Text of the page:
Millions of gallons of oil have leaked into the Gulf of Mexico from a blown-out well at the site of the Deepwater Horizon, which exploded on April 20 and sank two days later.
Coast Guard Adm. Thad Allen said Tuesday that BP is in the middle of its first major pipe cut in the company's latest bid to contain the oil spewing into the Gulf of Mexico.
Allen, the national incident commander, said it could be as many as three days before oil can be contained and siphoned to the surface. BP has another major cut to do before a cap can be lowered on to the leak.
It's the company's latest attempt to contain the leak. The effort to plug the spill failed over the weekend and the best chance to stop the gusher is now at least two months away.
Robot submarines carried equipment and cut small pipes at the bottom of the Gulf of Mexico on Monday to prepare to place a new containment valve over the blown-out well this week, while BP crews began working on yet another containment plan that could be added after the cut-and-cap effort.
The giant British oil company could begin cutting through the riser that's spewing oil and gas into the Gulf as soon as Wednesday, after which they will attempt to place the cap-like containment device that would siphon the mixture to the surface.
In a new plan announced Monday, BP said that after it places the containment valve over the leaking riser, it plans to connect a pipe to a separate opening on the blowout preventer at the blown-out well to suck oil to the surface. The opening is the same one they used to inject mud during the failed top kill procedure over the weekend, and the new effort will re-use some of the machinery left on the ocean floor.
BP said in a news release that the new maneuver would supplement the cut-and-cap procedure and help keep more oil from leaking into the gulf. That mission could start in mid-June.
In another step announced Monday, BP said it was also working on building a sturdier, free-standing pipe to carry oil from its containment efforts toward the surface. This new free-standing pipe would end about 300 feet (90 meters) below the surface, and a flexible hose would carry the oil the rest of the way to a surface ship. It's intended to give BP a way to disconnect its containment pipes in the event of a hurricane, and reconnect them after a storm.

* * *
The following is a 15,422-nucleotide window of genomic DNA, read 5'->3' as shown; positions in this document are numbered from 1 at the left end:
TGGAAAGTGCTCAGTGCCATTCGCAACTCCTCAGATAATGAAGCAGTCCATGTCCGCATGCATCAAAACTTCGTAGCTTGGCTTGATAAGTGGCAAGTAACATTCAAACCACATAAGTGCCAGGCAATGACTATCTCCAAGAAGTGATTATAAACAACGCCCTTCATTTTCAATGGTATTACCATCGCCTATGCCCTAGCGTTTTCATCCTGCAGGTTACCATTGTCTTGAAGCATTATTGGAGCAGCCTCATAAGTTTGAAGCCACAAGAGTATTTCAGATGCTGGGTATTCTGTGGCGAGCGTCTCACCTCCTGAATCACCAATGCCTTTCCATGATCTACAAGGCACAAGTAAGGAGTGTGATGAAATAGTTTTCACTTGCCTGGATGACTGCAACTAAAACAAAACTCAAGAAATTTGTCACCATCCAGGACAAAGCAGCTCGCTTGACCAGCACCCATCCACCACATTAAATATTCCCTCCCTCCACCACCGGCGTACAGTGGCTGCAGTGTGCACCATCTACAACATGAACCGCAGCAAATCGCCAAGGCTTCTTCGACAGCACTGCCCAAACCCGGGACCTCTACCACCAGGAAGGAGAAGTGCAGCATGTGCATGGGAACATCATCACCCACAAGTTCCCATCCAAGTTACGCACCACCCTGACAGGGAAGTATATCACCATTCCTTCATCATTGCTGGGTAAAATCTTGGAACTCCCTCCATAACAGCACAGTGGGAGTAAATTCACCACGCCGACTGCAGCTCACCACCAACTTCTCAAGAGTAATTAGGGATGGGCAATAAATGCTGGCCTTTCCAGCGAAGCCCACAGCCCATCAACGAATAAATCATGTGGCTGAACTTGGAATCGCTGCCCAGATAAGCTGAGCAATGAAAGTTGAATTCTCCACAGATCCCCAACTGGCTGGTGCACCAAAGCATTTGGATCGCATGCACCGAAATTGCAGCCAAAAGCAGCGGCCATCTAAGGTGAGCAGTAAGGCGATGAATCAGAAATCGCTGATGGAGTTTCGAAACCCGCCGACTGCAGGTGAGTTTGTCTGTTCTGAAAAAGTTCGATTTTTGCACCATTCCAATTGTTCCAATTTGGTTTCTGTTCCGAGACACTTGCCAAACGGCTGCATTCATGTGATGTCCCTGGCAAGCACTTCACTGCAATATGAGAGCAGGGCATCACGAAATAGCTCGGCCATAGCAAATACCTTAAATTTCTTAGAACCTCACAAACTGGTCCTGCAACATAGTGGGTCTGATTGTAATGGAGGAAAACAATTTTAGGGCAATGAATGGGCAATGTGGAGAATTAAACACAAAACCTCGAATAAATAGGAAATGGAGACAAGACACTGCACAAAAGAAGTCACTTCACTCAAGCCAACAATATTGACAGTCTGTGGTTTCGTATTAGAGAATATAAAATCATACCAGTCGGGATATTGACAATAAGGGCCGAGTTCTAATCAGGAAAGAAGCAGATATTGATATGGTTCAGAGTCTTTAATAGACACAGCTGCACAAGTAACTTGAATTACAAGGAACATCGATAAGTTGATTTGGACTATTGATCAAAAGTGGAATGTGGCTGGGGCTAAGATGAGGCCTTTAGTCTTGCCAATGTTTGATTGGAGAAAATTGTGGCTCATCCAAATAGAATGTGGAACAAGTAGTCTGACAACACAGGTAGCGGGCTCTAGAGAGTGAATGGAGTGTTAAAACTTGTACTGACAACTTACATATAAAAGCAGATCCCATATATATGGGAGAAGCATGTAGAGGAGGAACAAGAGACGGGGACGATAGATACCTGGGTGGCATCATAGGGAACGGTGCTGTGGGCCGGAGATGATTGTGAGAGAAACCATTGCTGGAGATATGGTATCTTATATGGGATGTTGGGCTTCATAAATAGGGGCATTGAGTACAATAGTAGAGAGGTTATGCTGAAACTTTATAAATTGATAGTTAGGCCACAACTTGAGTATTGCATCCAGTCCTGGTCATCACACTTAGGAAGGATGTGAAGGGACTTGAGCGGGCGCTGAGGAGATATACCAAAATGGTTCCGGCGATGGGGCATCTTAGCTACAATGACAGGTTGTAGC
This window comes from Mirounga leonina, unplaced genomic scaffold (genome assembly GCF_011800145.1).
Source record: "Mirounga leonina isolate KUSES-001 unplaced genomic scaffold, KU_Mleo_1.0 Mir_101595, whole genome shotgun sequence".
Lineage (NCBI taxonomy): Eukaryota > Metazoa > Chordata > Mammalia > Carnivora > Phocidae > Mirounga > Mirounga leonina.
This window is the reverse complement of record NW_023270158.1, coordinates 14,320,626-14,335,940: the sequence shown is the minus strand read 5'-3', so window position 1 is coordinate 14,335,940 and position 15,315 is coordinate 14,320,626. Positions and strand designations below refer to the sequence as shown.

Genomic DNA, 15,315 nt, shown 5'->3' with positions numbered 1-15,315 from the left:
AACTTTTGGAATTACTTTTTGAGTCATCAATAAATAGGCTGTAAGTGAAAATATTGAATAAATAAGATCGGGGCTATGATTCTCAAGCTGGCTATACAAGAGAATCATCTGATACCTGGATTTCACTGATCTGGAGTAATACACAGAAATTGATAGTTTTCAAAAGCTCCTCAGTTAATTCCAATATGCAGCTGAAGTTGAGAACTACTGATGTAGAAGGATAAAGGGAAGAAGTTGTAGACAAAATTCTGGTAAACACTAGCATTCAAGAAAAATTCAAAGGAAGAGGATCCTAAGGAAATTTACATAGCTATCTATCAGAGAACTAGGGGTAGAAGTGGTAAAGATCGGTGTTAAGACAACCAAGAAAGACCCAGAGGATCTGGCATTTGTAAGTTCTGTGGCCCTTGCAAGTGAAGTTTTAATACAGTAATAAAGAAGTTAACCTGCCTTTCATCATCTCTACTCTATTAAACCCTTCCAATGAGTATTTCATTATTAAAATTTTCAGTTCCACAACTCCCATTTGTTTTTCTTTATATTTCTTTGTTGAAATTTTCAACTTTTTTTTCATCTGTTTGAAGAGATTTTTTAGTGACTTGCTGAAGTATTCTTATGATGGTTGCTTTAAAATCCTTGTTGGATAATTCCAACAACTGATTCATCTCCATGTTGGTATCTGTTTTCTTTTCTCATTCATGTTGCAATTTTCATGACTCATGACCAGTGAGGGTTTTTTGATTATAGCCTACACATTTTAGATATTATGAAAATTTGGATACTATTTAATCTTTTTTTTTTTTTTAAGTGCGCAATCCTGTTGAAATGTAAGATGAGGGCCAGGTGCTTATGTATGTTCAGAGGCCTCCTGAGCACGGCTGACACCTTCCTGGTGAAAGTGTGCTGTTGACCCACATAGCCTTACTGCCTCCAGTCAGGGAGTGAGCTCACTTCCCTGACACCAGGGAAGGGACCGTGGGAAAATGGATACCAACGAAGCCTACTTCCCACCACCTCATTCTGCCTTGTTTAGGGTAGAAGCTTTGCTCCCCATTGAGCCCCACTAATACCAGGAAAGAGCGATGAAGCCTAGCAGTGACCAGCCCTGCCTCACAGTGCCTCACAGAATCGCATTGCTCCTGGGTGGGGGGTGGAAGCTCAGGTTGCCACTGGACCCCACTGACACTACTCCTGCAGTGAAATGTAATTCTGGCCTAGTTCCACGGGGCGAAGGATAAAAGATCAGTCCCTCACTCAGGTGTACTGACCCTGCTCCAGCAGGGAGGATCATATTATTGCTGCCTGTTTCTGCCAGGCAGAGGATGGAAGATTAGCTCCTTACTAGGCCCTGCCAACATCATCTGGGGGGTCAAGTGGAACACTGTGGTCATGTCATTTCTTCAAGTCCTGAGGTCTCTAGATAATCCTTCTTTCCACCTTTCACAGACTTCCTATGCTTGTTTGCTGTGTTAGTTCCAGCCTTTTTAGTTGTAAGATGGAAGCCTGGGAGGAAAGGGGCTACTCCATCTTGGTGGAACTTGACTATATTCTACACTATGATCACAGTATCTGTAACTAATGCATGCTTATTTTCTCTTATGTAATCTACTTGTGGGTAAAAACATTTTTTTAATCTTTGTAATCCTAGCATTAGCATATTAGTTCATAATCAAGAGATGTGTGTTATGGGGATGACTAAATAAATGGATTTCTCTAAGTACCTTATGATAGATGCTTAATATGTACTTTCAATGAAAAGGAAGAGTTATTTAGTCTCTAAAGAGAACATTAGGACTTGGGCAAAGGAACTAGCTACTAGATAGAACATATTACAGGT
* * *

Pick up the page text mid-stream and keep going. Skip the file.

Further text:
BP said the construction of the free-standing riser, which crews could begin in late June or early July, would provide a "more permanent" way to capture the oil and gas as crews work to finish a pair of relief wells expected to plug the gusher for good. The first of the wells isn't expected to be completed before August.
BP didn't return calls seeking further comment on the new plans.
The company has repeatedly failed to stop the leak, which has gushed millions of gallons (liters) of oil into the Gulf of Mexico since an oil rig exploded on April 20, killing 11. The most ambitious attempt, called the "top kill," involved trying to force heavy-mud down the well and then seal it with cement. But BP engineers were forced to call it off Saturday when it failed to suppress the oil and gas oozing to the surface.
In this week's operation, BP engineers plan to cut the pipe leaking at the wellhead with a diamond-edged saw and then place a cap-like containment valve over the well. If successful, the company said it could siphon a majority of the gushing oil to the surface.
Video feeds throughout the day Monday showed the robots using a circular saw-like device to cut small pipes around the leaking riser, clearing the way for the operation which could begin as soon as Wednesday. BP spokesman Graham MacEwen said the robots were working to clear the way before they cut into the riser.
The Associated Press contributed to this report.